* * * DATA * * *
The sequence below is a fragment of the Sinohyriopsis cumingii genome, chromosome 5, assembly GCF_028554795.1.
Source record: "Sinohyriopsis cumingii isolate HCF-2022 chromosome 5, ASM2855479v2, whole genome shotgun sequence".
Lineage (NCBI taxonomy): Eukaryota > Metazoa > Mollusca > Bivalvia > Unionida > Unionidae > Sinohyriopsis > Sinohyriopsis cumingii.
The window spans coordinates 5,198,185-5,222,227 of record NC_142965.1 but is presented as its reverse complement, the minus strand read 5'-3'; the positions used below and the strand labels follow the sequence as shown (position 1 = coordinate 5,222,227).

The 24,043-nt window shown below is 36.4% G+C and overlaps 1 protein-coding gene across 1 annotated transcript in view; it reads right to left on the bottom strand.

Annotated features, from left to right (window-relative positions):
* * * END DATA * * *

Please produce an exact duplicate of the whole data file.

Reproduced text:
The sequence below is a fragment of the Sinohyriopsis cumingii genome, chromosome 5, assembly GCF_028554795.1.
Source record: "Sinohyriopsis cumingii isolate HCF-2022 chromosome 5, ASM2855479v2, whole genome shotgun sequence".
Lineage (NCBI taxonomy): Eukaryota > Metazoa > Mollusca > Bivalvia > Unionida > Unionidae > Sinohyriopsis > Sinohyriopsis cumingii.
The window spans coordinates 5,198,185-5,222,227 of record NC_142965.1 but is presented as its reverse complement, the minus strand read 5'-3'; the positions used below and the strand labels follow the sequence as shown (position 1 = coordinate 5,222,227).

The 24,043-nt window shown below is 36.4% G+C and overlaps 1 protein-coding gene across 1 annotated transcript in view; it reads right to left on the bottom strand.

Annotated features, from left to right (window-relative positions):